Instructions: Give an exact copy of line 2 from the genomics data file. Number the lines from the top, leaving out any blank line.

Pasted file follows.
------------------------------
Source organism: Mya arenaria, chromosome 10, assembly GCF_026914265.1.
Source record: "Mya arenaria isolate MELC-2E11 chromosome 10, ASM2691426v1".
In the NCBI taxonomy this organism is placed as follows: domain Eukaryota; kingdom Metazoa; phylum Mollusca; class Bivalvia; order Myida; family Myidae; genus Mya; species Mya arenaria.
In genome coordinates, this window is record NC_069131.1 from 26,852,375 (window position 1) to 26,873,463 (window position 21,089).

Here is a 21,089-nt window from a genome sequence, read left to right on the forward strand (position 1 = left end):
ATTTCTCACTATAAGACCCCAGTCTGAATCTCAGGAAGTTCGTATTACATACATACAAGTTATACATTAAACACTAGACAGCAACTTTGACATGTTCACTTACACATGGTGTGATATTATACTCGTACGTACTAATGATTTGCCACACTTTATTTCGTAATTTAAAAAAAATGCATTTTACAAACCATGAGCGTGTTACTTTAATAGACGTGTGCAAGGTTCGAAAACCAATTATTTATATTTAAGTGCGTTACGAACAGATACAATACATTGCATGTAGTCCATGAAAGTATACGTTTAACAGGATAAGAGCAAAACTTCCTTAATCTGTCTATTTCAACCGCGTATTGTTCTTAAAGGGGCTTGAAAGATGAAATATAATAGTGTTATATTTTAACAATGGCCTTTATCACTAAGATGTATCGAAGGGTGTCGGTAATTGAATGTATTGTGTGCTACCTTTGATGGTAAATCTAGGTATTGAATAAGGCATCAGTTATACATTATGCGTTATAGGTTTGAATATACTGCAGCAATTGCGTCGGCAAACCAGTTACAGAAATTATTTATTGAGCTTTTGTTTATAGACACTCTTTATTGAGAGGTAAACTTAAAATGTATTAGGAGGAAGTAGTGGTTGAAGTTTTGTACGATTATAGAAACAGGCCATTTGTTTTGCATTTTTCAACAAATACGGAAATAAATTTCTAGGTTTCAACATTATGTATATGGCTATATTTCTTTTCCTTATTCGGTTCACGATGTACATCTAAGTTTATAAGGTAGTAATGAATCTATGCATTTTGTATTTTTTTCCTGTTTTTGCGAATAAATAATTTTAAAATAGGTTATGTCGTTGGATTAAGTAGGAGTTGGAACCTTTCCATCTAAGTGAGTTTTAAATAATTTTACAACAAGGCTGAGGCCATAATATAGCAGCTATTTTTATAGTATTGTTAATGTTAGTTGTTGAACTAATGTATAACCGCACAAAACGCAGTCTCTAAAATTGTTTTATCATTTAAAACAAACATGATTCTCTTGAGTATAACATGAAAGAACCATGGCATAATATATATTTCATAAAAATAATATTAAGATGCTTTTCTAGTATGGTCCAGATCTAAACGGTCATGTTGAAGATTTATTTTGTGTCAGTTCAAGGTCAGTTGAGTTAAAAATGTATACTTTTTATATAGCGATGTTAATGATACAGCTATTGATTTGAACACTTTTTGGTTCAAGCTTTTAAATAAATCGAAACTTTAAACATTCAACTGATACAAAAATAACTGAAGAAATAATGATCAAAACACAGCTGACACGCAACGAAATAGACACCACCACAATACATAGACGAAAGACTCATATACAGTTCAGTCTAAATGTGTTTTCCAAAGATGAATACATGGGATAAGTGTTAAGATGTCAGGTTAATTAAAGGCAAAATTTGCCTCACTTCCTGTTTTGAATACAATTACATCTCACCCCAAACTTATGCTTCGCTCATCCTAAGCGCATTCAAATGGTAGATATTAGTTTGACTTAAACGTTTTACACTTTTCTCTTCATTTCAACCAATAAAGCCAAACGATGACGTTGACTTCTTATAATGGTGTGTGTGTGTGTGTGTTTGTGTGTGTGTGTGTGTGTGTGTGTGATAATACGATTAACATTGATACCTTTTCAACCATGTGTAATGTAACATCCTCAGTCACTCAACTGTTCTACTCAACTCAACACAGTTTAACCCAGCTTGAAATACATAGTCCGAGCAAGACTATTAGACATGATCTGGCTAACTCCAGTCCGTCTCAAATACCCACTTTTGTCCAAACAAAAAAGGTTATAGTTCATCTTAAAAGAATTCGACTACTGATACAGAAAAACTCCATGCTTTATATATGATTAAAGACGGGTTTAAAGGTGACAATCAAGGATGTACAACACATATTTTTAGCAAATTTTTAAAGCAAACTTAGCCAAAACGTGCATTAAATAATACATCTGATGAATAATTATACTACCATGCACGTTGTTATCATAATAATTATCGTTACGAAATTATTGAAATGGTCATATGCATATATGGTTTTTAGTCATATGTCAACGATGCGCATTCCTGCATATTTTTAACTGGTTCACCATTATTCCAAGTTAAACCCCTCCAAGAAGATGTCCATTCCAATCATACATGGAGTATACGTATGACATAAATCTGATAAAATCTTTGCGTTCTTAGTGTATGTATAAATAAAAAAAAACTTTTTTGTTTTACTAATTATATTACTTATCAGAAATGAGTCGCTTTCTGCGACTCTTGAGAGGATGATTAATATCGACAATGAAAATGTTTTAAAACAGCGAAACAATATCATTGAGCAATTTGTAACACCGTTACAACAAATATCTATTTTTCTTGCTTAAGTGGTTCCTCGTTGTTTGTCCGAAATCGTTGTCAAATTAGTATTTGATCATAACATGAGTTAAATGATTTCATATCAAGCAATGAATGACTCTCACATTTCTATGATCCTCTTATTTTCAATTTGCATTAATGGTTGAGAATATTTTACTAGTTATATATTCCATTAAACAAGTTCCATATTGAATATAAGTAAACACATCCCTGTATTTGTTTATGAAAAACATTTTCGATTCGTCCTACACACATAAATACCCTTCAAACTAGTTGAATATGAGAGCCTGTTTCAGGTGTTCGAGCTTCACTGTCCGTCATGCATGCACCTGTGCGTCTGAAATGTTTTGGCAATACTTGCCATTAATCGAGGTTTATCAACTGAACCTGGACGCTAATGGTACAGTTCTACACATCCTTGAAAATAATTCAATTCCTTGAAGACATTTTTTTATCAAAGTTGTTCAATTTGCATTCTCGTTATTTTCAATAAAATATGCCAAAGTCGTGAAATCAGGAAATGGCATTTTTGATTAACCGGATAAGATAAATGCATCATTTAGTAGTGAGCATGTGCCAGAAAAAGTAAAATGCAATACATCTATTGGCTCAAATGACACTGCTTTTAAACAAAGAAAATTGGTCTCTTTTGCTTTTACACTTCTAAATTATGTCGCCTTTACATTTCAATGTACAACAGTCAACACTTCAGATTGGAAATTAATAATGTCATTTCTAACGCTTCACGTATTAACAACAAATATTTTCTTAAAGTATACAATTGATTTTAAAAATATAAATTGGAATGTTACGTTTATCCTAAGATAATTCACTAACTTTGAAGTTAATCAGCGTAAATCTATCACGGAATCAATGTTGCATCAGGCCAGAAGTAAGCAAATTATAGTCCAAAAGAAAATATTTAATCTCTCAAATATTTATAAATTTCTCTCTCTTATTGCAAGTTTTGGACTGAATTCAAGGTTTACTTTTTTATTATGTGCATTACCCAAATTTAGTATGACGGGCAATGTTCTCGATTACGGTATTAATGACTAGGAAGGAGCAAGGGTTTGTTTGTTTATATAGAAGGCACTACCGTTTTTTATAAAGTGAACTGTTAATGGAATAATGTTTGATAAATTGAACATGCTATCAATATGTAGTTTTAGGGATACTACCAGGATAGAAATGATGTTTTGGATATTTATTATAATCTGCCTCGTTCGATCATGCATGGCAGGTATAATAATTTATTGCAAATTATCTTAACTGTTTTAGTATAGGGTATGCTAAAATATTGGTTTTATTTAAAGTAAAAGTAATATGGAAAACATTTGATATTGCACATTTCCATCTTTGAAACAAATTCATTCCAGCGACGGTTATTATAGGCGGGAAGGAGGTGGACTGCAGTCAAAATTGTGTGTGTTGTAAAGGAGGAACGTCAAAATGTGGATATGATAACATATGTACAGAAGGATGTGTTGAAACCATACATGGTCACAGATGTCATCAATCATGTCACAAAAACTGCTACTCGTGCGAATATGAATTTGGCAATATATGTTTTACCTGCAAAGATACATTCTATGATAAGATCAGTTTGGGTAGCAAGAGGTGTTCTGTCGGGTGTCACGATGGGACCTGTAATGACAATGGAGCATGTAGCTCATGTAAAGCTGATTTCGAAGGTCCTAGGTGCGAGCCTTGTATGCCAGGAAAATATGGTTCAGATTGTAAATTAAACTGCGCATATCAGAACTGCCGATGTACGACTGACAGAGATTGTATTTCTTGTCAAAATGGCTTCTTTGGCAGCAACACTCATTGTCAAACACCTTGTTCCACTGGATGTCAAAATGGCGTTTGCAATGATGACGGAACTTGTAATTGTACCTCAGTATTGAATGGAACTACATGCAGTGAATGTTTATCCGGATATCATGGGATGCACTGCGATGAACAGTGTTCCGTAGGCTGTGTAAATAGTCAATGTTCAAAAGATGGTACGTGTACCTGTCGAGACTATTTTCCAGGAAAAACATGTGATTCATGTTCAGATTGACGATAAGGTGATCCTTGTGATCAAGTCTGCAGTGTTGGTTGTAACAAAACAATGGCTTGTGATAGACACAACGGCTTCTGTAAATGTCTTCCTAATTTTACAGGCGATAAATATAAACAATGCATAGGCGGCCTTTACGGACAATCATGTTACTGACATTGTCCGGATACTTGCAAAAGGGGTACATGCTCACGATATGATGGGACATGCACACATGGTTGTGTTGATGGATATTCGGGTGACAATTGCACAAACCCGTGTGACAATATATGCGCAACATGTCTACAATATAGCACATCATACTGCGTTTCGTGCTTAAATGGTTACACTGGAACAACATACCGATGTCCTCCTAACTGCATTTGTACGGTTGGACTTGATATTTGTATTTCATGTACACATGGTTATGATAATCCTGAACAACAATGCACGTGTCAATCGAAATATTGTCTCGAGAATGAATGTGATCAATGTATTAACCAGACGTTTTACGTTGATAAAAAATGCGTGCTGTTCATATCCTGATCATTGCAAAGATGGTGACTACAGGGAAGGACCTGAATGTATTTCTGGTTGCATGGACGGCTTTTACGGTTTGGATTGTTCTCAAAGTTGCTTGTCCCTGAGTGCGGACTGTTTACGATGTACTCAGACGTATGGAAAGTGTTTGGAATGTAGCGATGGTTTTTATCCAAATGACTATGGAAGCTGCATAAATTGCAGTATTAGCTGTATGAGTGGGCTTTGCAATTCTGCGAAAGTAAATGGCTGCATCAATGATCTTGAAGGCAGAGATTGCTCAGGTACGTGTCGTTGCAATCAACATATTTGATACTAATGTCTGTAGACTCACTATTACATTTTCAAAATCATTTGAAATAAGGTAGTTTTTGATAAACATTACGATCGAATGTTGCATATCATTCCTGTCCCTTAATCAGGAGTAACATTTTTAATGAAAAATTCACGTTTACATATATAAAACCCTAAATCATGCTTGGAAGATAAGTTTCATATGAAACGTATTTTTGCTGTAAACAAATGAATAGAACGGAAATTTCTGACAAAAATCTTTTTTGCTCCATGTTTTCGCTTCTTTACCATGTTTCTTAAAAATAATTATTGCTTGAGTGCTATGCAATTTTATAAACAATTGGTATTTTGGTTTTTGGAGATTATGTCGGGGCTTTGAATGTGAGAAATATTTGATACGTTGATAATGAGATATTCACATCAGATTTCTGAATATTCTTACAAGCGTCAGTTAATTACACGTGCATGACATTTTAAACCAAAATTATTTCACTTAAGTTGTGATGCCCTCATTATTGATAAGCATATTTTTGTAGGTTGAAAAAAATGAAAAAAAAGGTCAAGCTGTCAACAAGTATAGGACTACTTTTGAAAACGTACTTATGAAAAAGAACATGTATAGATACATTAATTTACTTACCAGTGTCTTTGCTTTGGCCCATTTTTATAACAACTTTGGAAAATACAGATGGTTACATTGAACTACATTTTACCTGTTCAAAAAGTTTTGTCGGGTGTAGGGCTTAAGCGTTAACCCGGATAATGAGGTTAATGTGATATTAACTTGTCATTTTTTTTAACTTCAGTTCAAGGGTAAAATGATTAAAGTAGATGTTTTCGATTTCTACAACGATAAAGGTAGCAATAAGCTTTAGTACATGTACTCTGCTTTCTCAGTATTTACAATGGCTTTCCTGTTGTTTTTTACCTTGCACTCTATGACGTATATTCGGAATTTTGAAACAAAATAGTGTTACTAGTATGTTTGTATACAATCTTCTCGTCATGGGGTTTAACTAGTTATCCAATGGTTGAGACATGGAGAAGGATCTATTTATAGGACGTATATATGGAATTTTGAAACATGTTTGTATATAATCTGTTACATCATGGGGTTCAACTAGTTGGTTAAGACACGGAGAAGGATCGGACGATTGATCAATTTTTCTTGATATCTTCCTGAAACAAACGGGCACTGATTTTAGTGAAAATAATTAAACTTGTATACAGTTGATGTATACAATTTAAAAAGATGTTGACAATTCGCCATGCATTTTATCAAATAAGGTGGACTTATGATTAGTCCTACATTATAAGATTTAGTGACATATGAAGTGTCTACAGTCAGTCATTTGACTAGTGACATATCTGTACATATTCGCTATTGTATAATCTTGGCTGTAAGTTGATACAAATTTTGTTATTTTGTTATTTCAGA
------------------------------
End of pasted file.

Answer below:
Source record: "Mya arenaria isolate MELC-2E11 chromosome 10, ASM2691426v1".